I understand what the OP is out after:

In RSA, theres something called blind signing.

RSA is:

Applying the PRIVKEY to a plaintext, the resulting chipertext can only be decrypted by applying the PUBKEY to the text.

Applying the PUBKEY to a plaintext, the resulting chipertext can only be decrypted by applying the PRIVKEY to the text.

Then blind signing is applying a factor X to a key, so the signer does not know the contents of the message.

If the message is M*X, the signature is S*X provided that S is a signature of M.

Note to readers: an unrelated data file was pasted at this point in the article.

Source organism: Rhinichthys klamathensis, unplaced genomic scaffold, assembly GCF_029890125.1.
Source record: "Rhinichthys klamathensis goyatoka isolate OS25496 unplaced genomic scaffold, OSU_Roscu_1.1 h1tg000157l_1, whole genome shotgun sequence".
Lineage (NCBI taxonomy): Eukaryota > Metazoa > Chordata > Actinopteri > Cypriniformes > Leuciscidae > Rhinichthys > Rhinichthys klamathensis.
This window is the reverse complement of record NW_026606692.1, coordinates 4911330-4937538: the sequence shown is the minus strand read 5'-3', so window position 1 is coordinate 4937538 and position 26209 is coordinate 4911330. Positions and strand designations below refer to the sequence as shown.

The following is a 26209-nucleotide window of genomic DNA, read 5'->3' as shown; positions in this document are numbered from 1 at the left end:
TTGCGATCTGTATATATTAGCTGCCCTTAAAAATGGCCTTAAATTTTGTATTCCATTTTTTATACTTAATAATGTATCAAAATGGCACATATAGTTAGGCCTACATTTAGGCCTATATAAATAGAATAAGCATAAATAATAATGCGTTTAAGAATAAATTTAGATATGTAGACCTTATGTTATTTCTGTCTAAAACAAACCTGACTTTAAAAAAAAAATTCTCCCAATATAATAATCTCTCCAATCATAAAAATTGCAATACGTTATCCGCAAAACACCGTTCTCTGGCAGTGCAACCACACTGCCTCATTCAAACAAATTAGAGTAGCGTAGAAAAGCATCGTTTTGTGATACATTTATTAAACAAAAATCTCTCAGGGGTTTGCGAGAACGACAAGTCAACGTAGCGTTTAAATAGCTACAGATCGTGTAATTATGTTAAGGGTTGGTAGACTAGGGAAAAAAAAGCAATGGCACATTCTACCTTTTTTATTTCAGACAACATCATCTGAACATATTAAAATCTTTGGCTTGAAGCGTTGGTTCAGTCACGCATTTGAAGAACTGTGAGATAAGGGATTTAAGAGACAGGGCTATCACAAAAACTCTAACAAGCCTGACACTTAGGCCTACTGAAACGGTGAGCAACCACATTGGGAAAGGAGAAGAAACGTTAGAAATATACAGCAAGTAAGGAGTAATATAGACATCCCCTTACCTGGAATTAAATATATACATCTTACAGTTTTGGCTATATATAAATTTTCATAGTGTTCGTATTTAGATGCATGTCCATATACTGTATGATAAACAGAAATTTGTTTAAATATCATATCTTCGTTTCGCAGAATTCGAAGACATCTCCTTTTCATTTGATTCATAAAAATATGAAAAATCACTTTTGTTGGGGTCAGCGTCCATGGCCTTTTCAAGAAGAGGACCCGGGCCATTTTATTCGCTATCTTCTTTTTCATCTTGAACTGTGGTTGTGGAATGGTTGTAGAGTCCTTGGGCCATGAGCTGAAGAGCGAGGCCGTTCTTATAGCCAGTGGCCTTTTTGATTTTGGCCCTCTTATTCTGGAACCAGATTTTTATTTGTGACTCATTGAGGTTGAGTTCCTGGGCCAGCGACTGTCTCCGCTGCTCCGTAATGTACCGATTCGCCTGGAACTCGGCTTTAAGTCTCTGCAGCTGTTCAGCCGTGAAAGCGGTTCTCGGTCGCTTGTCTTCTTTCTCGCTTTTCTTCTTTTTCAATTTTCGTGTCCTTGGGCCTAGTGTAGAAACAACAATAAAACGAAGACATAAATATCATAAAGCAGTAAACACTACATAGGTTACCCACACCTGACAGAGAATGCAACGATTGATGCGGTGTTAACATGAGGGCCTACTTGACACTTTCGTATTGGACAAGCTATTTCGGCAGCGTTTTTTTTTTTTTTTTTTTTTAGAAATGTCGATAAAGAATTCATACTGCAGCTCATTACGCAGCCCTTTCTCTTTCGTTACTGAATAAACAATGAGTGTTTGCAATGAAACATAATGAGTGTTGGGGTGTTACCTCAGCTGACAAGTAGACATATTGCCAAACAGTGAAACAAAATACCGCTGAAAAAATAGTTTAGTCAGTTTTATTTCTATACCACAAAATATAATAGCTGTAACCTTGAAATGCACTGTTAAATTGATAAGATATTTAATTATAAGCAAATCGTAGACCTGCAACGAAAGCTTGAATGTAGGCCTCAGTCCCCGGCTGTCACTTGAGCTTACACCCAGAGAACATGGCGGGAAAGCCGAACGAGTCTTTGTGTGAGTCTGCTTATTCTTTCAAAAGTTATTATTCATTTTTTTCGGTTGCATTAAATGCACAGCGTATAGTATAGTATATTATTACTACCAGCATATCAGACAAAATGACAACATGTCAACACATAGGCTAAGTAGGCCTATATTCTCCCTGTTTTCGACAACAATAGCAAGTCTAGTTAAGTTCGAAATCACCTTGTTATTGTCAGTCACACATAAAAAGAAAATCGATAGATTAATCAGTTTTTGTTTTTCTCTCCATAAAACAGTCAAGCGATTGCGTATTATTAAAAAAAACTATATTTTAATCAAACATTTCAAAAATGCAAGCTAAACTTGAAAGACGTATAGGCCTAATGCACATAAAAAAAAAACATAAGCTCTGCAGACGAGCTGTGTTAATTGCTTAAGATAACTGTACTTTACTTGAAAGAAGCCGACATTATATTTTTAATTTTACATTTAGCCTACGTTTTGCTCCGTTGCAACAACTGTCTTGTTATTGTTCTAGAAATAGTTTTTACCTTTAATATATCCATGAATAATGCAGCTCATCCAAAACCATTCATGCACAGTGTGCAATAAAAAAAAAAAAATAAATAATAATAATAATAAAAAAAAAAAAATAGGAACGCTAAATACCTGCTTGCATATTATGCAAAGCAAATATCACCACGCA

If E is a encrypted message encrypted with keypair consisting of PUB A and PRIV B it will be:

Apply A to P and gain E.

a adversiary can fool the receiver to decrypt the message as:

E*X.

Send to owner of B.

Owner applies B to E*X and yeld P*X.

Adversiary removed X by dividing P*X with X, and yelds the plaintext P.

More info:

http://en.wikipedia.org/wiki/Blind_signatureThe OP wonders if there is similiar risk with signing a adress with its own key and risking leaking the key or something.

Can say that since the adress is a hash of the pubkey, its NO risk whatsoever to sign the adress.There MIGHT be riskes with signing public/private keys, but I don't know enough about ECDSA to prove it false or true.